General purpose computer interface design techniques may be more helpful than game-specific ones. Computer interface design can be split into two parts, the aesthetics and the usability. However, it is important remember that the two are related, similar to the coloring/shading on a piece of art, and the composition/lineart.
For usability, consider things such as Fitt's Law to determine appropriate sizes for UI elements. Fitt's Law implies that objects in the corners of the screen are the easiest to hit. That only applies to mouse-based interaction though, which provides resistance on the edges of the screen.
As for aesthetics, consider basic principles of design, such as composition, and the "weight" attributed to things of different colors and shapes. Color theory will help you, as well as keeping in mind that the apparent color of an object is altered by the color of the things around it. Also consider other elements and principles of design.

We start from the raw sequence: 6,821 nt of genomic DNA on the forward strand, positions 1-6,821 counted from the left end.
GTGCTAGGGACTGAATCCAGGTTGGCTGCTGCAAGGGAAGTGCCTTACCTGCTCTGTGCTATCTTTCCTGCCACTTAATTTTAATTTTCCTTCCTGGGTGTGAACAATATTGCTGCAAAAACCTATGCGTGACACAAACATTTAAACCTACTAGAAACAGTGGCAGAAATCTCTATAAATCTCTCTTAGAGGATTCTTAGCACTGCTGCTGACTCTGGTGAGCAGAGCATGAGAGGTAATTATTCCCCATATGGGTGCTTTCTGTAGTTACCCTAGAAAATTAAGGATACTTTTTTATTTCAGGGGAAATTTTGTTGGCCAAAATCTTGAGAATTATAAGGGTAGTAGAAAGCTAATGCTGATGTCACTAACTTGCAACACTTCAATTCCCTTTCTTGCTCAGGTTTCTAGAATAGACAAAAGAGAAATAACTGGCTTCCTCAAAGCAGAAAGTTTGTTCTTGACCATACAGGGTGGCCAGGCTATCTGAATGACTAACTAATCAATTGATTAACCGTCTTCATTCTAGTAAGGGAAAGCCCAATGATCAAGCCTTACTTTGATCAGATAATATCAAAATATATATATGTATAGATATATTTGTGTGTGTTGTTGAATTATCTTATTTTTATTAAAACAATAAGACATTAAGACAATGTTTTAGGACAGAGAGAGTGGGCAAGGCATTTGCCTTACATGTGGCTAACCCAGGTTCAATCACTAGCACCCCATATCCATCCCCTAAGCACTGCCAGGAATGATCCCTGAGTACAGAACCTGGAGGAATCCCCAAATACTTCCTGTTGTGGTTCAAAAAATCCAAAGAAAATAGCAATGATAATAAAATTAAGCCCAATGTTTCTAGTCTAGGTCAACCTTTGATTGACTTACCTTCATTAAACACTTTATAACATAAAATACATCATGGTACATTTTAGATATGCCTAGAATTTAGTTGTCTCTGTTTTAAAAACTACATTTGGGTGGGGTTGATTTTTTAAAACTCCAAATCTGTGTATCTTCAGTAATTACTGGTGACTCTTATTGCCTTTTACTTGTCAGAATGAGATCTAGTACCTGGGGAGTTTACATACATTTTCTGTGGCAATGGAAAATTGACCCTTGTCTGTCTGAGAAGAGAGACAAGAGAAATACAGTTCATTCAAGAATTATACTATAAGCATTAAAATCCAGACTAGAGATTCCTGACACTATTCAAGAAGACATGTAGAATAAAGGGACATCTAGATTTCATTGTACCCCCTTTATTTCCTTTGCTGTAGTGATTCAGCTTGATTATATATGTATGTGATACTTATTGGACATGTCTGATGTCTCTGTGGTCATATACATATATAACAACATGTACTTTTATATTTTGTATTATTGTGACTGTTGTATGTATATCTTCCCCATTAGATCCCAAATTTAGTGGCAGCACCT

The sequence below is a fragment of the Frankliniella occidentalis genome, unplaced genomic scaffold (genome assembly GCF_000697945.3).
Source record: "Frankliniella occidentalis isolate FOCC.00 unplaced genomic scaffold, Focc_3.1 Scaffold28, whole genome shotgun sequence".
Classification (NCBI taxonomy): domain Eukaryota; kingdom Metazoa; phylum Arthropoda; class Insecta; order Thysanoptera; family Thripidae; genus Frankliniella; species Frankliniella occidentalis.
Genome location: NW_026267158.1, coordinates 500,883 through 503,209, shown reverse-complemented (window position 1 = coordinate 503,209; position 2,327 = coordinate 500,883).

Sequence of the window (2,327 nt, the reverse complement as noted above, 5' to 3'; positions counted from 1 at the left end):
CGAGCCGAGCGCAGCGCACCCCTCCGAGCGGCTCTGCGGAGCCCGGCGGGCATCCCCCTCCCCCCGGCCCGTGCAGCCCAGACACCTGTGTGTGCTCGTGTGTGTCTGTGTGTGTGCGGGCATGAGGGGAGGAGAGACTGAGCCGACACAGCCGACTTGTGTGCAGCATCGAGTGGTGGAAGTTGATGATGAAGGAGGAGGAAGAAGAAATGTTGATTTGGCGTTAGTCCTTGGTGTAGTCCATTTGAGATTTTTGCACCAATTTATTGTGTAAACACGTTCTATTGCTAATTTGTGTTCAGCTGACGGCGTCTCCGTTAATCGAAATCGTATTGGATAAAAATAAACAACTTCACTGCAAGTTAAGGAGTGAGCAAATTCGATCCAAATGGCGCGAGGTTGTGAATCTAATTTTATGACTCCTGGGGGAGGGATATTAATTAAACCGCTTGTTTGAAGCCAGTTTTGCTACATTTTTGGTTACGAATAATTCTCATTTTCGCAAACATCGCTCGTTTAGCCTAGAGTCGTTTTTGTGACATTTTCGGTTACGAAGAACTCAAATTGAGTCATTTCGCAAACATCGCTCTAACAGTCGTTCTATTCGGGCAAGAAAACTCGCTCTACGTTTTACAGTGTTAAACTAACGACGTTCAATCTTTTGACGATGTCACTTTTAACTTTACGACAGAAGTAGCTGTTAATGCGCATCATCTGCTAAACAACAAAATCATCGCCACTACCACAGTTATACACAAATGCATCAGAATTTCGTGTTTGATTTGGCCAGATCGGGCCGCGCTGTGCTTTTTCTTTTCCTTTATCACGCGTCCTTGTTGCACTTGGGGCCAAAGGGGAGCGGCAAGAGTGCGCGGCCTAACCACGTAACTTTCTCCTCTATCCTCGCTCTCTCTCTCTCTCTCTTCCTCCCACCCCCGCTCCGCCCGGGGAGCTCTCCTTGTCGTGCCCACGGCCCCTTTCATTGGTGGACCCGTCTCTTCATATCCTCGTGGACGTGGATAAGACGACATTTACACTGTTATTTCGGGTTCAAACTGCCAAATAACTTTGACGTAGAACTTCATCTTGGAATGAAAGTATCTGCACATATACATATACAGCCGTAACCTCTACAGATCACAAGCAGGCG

When analyzing the UI of other games, take these basic elements into account. Where does your eye go first? How does it move though the interface? Understand what draws your attention and why as opposed to just copying the UI of another game.
Like others have said, design is an art, not a science. If you don't have the feel for it, perhaps it is not for you. Technical people tend to have a good sense of composition though, so not all is lost.